Both teams left TD Ameritrade Park for a while — UNO went to its CenturyLink Center locker room, while North Dakota returned to its hotel. Some UNO players were messing around with a soccer ball in the concourse outside their TD Ameritrade locker room after returning.
“We kind of got thrown off our routine, but it was the same way for North Dakota, so you can't complain,” UNO forward Josh Archibald said.
“A lot of distractions and they obviously handled it better than we did.”
Broken pipe causes delay
There was a delay of about 15 minutes before the second period started to clean up a green coolant that spilled up through the ice near the goal at the northeast end of the rink.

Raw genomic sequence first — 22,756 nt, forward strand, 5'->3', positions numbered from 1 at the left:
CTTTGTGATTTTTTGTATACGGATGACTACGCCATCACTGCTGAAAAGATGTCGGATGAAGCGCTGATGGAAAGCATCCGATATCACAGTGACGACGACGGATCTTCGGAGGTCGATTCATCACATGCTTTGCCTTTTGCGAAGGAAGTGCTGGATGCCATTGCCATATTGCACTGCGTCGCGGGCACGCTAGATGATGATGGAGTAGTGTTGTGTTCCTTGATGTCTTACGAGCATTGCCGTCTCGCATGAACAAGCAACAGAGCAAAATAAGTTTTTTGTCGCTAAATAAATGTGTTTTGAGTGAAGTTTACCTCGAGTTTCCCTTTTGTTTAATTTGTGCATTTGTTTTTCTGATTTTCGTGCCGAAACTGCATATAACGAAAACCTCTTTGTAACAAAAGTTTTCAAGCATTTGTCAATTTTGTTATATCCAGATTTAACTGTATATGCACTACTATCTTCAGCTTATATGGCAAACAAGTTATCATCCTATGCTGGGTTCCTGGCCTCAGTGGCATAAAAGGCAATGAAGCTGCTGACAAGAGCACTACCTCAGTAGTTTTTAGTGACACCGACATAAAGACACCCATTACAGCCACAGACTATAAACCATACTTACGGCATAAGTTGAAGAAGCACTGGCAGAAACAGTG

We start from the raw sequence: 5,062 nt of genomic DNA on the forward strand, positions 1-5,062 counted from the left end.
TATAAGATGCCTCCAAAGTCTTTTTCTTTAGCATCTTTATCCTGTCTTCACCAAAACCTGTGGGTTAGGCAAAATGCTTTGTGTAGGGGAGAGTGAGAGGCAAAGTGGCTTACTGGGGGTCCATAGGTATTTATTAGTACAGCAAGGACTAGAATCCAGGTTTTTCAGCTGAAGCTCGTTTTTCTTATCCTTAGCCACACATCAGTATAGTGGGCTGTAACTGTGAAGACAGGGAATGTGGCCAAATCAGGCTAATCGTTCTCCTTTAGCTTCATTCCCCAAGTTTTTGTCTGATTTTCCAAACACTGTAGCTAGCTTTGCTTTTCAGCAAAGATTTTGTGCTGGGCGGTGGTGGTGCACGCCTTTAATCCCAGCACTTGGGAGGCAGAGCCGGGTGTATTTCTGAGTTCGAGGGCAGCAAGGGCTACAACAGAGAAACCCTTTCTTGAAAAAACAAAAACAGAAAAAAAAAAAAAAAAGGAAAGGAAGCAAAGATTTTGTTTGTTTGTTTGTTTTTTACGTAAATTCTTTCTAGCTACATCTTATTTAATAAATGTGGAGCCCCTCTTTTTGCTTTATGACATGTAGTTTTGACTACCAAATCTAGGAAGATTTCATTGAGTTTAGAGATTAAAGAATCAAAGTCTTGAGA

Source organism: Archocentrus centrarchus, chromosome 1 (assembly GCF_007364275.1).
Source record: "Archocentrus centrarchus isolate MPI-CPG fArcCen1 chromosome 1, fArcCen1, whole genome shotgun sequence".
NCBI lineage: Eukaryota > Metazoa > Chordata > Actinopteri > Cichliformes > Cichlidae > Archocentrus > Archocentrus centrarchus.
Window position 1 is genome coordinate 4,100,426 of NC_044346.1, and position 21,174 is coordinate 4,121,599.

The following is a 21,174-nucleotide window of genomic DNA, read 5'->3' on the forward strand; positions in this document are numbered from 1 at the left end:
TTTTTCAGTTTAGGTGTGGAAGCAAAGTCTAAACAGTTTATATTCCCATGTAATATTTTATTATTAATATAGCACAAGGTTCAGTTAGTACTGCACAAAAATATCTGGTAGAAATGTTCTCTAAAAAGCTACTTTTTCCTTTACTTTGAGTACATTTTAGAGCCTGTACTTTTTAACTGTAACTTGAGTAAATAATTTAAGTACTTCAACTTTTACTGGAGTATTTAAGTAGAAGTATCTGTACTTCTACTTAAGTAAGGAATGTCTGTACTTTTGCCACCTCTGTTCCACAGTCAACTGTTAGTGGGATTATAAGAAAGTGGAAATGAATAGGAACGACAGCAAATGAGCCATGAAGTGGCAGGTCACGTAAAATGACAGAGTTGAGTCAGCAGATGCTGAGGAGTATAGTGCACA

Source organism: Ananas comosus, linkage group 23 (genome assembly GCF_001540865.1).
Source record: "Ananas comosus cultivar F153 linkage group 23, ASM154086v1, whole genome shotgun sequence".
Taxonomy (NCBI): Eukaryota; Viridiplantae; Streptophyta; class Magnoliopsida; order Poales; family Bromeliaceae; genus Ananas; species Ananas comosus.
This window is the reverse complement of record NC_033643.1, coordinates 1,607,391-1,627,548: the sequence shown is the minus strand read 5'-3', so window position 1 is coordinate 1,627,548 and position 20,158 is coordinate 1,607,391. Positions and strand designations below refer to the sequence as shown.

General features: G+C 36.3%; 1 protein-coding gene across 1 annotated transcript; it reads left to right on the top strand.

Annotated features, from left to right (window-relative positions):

In re-drilling one of the holes used to keep the goal in place between periods, one of the underground pipes was struck, causing the leak.
Some brief, light rain showers also came down twice during the game.
Ringer delivers national anthem
A stirring rendition of the Star-Spangled Banner was sung before the UNO-North Dakota game by Jim Cornelison, the tenor who began singing the national anthem prior to Chicago Blackhawks games in 1996 and has done so on a full-time basis since 2007.
Borrowing a bit from baseball
Both Omaha and Lincoln players wore something Saturday that is used frequently during the spring and summer games played at TD Ameritrade Park.
To help battle reflections from the sun, most players were using eye black just like the baseball players who come to Omaha every June for the NCAA men's College World Series.
New venue reminds Stars coach of old one